And I think you should, too.

Scroll down to find out why.

LET'S WORK TOGETHER

I don't worry about what my so-called competitors do—I am aware, but not worried. I am too busy dedicating my energy to growing my own company and serving clients.

At Click Media Works, our focus is relatively narrow, especially when you consider the huge worlds of marketing, corporate communications, and public relations.

We are writers and editors.

We string words together (cleverly and effectively, I might add) for commercial and industrial enterprises, non-profit and charitable organizations, public figures, and educational and government agencies and departments. 

Our clients hire us to write the words that build the messages used to serve their respective business-to-business (B2B) and business-to-consumer (B2C) needs, and deliver those messages using various vehicles: Blog posts, web copy, case studies, social media posts, video or audio scripts, press releases, advertorials and advertisements, and whatever else needs words. We consult on the content we deliver and help our clients fit the words into their larger marketing, public relations, or corporate communications (internal or external) strategies.

But—and this is important—we are not a full-on marketing or public relations firm. Here are some of the things we do NOT do:

  • create graphic designs
  • shoot video or record audio
  • build websites or blogs
  • develop and execute comprehensive marketing or public relations campaigns
  • organize events

So, back to the title of this blog post and the purpose of writing it, here are the five reasons it is good business to embrace your so-called competitors.

1. WE REFER BUSINESS TO THEM (AND KEEP OUR CLIENTS HAPPY)

Since our clients often need some of the services I noted above, I am grateful to have developed strong relationships with people and agencies who provide them. And yes, they provide writing, too, which makes them, in effect, my so-called competitors. But, I prefer to call them my strategic alliances, my colleagues, my friends.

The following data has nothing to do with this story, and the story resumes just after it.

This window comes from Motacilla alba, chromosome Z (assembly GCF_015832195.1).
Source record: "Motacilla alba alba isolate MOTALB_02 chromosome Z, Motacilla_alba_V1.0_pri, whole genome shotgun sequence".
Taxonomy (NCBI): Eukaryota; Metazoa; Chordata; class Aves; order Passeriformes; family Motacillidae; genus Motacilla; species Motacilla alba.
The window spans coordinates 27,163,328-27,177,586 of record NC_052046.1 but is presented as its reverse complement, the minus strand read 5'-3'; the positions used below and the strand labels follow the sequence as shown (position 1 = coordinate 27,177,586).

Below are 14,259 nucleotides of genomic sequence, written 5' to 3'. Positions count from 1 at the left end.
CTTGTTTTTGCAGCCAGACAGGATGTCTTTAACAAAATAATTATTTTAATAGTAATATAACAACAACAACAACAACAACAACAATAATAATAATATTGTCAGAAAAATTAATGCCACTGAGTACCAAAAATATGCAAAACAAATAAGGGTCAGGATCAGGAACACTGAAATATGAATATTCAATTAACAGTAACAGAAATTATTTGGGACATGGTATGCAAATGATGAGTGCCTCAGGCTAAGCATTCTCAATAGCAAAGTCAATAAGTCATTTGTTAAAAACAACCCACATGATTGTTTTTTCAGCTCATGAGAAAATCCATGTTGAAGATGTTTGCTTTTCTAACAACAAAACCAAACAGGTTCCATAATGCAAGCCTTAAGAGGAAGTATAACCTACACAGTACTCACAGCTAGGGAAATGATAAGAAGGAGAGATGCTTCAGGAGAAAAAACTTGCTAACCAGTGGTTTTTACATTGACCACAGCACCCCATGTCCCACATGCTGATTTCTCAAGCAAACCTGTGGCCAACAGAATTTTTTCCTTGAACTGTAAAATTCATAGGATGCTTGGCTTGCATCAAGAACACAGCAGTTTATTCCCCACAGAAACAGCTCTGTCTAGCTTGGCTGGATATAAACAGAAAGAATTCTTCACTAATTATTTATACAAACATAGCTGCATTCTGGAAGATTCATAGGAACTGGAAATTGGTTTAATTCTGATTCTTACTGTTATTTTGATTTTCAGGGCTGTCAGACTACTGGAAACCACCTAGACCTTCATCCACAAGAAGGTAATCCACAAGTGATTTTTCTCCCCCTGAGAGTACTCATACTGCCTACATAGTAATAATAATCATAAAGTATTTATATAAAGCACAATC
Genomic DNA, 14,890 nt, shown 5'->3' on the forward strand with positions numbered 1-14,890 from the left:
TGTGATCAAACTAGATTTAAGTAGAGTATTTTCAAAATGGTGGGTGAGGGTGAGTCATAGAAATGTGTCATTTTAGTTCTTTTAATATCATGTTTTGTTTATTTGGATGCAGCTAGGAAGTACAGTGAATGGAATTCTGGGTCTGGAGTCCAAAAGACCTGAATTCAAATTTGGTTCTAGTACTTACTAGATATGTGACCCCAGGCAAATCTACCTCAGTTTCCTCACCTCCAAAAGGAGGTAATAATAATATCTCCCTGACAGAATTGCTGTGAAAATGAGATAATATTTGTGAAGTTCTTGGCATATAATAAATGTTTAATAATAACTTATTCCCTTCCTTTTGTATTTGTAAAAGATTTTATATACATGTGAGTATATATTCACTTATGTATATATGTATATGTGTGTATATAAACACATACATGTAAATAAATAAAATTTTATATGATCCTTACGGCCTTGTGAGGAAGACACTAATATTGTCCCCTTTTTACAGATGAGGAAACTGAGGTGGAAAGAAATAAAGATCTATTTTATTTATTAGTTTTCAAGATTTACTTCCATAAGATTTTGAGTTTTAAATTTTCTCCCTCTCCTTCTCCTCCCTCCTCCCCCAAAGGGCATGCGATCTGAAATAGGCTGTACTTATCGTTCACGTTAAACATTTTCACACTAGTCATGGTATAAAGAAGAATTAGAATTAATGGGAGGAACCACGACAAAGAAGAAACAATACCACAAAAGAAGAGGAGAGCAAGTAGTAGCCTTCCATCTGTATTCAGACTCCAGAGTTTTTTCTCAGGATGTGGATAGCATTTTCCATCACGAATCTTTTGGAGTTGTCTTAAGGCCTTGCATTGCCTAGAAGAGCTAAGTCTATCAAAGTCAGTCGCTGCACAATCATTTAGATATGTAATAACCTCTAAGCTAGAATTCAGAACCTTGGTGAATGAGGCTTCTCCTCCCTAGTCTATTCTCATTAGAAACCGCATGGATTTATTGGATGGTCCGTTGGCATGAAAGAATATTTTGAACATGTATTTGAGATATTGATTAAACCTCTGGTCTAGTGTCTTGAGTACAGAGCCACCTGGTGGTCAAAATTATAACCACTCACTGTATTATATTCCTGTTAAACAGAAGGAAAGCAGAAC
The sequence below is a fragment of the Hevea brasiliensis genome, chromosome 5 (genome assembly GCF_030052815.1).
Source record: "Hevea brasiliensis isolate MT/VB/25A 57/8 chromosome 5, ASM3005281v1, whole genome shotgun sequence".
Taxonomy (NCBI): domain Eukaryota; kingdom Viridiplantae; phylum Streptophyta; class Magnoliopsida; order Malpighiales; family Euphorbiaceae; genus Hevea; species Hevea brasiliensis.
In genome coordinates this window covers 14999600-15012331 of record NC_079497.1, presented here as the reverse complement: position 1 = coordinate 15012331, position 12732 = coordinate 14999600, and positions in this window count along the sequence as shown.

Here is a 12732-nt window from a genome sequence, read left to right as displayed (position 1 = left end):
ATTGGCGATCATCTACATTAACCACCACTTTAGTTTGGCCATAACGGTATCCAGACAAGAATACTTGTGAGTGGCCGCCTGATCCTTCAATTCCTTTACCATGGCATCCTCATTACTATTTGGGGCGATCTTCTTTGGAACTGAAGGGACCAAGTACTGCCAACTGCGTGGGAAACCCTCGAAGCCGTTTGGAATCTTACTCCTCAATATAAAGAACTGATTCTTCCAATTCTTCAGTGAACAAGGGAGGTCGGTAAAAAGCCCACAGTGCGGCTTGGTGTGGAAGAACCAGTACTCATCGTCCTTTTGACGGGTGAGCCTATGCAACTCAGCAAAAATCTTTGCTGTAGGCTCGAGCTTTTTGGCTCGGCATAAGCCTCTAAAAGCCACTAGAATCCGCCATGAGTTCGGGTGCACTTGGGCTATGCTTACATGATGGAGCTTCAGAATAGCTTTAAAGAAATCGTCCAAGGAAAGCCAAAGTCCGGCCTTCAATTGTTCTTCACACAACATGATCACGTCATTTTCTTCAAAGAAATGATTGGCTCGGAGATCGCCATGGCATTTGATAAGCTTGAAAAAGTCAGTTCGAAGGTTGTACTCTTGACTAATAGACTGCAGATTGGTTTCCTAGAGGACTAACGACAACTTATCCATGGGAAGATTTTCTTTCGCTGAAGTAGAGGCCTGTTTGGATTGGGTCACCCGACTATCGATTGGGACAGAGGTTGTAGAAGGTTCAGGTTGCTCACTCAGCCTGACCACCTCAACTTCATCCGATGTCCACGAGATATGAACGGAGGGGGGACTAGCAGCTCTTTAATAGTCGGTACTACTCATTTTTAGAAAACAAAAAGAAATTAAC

I know their work, their character, and that I can count on them.

If a client needs graphics or a design layout, I can send them directly to Camilla Coates, Linda Horn, or Denée VanDiermenIf they need a branding package or comprehensive marketing and PR plan, I call Leanne Froese. If they are looking for an integrated digital marketing plan, then Allison Markin is my go-to [ahem] competitor. If a client needs a PR splash, I connect with Summer Dhillon-Giesbrecht. And for video, Gilda Diaz or Keith Dobie get the call. 

The bonus, as I see it, is that I don't leave my client to whirl in the wind wondering who to hire to get "that other part" of the project done.

Customer Service 101 ... Yes?

2. WE HIRE THEM DIRECTLY (AND KEEP OUR CLIENTS HAPPY)

Sometimes, if circumstances call for it, we contract the other firm—we pay them—and manage the project for our client. Then we become the so-called competitor's client.

And, occasionally, we need their services for our own company's branding, marketing, or PR purposes.

3. THEY PAY US TO DO WORK THEY CANNOT

One of the benefits to developing relationships with these other people and firms, with our so-called competitors, is that they often get too busy to effectively generate and deliver the writing for their clients' projects. That's when they call on us. Three-way win, again.

4. DIRECT COMPETITORS SEND WORK, TOO

What about direct competitors? Other writers?

I don't worry about them, either. They are, in my opinion, my greatest asset. I have been a member of the Professional Writers Association of Canada (PWAC) for more than 12 years. During this time, I've developed good, strong relationships with a number of other professional freelance writers. I don't know of one who would try to steal a client or mess up another writer's relationship with a client.

It's worked out so that I have referred writing jobs directly to other writers, and they to me, simply because of schedules, preferred projects, and areas of expertise.

I don't like writing proposals or government grants, but I know my friend and colleague Heidi Turner does. So, I'd rather refer a client to her for one of those projects and keep that client extremely happy, while I remain free of frustration.

Ronda Payne has a busy schedule, so she refers certain clients and projects to me (and others) rather than suffer through them.

5. MORAL AND PRACTICAL SUPPORT

I don't think it matters what industry you are in, you need to have some strong alliances set. Sometimes you simply need to vent, but other times it's fabulous to be able to celebrate with someone who really knows what goes on behind the curtain.

And, what happens if you take ill? Suffer an emotional set-back? Or, [knock on wood] get hit by a bus? If you've set it up, you know you can count on these others to support you (read: do the work for you, without taking the credit or client) when you need it most.

I'd love to know what you think. Please connect with me in the comments here.

I'm easy to find on Facebook and Twitter, too.

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Copyright © 2016 Click Media Works. All rights reserved.